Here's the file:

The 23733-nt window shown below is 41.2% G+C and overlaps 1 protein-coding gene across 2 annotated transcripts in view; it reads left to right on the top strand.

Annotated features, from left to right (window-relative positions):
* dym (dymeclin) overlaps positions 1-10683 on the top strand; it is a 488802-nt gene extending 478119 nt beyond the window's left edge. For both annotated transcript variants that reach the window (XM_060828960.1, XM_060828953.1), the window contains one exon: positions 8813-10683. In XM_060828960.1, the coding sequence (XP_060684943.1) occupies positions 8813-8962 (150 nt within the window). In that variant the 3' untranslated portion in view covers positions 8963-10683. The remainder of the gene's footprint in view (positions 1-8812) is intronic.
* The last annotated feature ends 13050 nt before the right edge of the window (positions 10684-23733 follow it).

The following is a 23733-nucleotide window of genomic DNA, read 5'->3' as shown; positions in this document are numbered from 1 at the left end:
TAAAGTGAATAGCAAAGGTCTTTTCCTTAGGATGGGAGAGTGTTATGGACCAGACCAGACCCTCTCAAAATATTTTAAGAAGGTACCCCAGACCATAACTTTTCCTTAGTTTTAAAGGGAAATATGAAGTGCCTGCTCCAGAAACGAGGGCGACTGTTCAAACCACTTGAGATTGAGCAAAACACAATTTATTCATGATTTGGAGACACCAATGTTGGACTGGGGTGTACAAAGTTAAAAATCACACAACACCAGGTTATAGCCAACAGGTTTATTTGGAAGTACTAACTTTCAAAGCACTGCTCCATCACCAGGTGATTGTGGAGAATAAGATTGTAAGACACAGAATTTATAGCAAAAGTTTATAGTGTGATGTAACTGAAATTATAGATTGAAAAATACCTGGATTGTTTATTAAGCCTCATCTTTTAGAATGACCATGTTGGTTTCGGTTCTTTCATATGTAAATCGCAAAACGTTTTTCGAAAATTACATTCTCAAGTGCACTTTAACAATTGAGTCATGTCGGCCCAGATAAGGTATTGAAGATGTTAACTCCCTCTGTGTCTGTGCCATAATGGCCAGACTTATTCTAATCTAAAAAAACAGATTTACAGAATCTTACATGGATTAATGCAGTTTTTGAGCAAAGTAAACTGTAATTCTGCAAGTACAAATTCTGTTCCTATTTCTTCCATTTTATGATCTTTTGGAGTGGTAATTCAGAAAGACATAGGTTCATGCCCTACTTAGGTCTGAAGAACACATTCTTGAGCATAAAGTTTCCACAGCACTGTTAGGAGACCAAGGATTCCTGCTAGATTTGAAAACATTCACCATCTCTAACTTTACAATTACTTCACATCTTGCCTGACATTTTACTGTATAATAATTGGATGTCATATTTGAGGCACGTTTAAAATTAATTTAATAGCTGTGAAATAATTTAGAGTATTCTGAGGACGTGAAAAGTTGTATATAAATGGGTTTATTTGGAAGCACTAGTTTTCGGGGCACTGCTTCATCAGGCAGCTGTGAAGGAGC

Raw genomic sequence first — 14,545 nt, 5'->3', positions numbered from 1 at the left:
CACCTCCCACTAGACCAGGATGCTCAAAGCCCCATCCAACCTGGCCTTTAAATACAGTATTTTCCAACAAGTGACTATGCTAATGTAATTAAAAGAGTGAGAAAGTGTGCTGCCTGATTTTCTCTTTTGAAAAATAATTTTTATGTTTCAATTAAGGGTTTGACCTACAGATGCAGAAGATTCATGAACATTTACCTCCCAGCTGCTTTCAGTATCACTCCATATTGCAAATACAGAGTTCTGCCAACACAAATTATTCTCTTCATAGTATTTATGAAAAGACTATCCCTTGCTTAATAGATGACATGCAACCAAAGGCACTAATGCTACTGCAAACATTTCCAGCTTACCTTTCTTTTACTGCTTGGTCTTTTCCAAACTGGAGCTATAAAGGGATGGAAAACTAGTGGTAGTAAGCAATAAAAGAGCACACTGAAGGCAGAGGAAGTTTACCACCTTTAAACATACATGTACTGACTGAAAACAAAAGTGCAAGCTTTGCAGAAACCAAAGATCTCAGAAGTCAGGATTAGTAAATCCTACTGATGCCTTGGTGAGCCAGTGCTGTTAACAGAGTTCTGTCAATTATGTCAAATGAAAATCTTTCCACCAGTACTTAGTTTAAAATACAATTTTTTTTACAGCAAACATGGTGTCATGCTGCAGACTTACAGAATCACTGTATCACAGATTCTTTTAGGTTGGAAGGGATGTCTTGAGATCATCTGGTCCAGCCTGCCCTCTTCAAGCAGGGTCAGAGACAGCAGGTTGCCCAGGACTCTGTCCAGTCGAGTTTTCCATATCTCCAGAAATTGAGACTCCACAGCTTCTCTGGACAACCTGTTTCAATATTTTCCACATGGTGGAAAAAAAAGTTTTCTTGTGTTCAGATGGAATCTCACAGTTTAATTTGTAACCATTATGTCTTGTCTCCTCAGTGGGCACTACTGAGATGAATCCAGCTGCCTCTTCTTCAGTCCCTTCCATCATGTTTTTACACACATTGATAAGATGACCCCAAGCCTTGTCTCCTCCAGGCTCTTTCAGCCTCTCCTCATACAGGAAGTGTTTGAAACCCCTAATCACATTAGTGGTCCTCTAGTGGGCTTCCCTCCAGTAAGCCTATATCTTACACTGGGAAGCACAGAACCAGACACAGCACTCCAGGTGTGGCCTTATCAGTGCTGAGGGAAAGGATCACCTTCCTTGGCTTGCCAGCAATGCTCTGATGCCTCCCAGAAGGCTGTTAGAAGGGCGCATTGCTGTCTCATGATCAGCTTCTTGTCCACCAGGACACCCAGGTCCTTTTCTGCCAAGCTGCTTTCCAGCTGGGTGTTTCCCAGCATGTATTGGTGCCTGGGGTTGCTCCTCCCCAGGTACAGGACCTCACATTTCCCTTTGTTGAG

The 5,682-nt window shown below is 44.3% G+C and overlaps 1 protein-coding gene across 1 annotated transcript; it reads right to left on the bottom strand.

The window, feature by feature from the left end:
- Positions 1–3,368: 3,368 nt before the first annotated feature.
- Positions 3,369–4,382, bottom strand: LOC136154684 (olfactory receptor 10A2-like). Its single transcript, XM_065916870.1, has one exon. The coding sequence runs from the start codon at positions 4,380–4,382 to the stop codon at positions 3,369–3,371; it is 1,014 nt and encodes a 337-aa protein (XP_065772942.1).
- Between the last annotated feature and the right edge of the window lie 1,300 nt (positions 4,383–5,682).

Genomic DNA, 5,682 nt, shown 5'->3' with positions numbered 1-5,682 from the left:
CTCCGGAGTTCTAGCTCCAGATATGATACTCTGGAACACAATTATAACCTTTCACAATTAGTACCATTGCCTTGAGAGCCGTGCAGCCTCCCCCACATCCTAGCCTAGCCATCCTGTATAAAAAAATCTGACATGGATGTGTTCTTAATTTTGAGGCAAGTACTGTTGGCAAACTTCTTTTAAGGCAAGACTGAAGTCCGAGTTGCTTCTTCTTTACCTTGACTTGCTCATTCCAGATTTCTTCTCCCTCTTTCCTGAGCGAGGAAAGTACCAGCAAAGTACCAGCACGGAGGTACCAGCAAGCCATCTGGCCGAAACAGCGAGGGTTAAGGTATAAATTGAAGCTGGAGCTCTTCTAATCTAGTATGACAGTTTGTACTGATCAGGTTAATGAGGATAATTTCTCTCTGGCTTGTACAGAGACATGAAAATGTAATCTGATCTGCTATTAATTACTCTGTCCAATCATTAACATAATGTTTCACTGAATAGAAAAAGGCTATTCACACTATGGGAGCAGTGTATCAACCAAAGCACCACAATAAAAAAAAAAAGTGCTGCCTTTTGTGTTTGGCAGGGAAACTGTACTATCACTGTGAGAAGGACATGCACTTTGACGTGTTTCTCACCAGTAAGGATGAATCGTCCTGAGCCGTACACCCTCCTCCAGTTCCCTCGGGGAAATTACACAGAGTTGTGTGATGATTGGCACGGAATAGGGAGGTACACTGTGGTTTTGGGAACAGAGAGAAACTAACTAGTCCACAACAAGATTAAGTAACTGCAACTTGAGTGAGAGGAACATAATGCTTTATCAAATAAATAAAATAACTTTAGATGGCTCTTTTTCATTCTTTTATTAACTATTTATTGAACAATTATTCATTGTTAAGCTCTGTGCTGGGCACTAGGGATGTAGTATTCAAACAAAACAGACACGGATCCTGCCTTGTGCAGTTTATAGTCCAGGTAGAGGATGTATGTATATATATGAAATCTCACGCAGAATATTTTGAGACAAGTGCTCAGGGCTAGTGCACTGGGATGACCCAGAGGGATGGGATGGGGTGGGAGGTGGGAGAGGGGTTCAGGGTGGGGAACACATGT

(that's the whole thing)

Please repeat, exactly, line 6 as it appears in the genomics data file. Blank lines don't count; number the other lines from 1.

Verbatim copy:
TAAAGTGAATAGCAAAGGTCTTTTCCTTAGGATGGGAGAGTGTTATGGACCAGACCAGACCCTCTCAAAATATTTTAAGAAGGTACCCCAGACCATAACTTTTCCTTAGTTTTAAAGGGAAATATGAAGTGCCTGCTCCAGAAACGAGGGCGACTGTTCAAACCACTTGAGATTGAGCAAAACACAATTTATTCATGATTTGGAGACACCAATGTTGGACTGGGGTGTACAAAGTTAAAAATCACACAACACCAGGTTATAGCCAACAGGTTTATTTGGAAGTACTAACTTTCAAAGCACTGCTCCATCACCAGGTGATTGTGGAGAATAAGATTGTAAGACACAGAATTTATAGCAAAAGTTTATAGTGTGATGTAACTGAAATTATAGATTGAAAAATACCTGGATTGTTTATTAAGCCTCATCTTTTAGAATGACCATGTTGGTTTCGGTTCTTTCATATGTAAATCGCAAAACGTTTTTCGAAAATTACATTCTCAAGTGCACTTTAACAATTGAGTCATGTCGGCCCAGATAAGGTATTGAAGATGTTAACTCCCTCTGTGTCTGTGCCATAATGGCCAGACTTATTCTAATCTAAAAAAACAGATTTACAGAATCTTACATGGATTAATGCAGTTTTTGAGCAAAGTAAACTGTAATTCTGCAAGTACAAATTCTGTTCCTATTTCTTCCATTTTATGATCTTTTGGAGTGGTAATTCAGAAAGACATAGGTTCATGCCCTACTTAGGTCTGAAGAACACATTCTTGAGCATAAAGTTTCCACAGCACTGTTAGGAGACCAAGGATTCCTGCTAGATTTGAAAACATTCACCATCTCTAACTTTACAATTACTTCACATCTTGCCTGACATTTTACTGTATAATAATTGGATGTCATATTTGAGGCACGTTTAAAATTAATTTAATAGCTGTGAAATAATTTAGAGTATTCTGAGGACGTGAAAAGTTGTATATAAATGGGTTTATTTGGAAGCACTAGTTTTCGGGGCACTGCTTCATCAGGCAGCTGTGAAGGAGC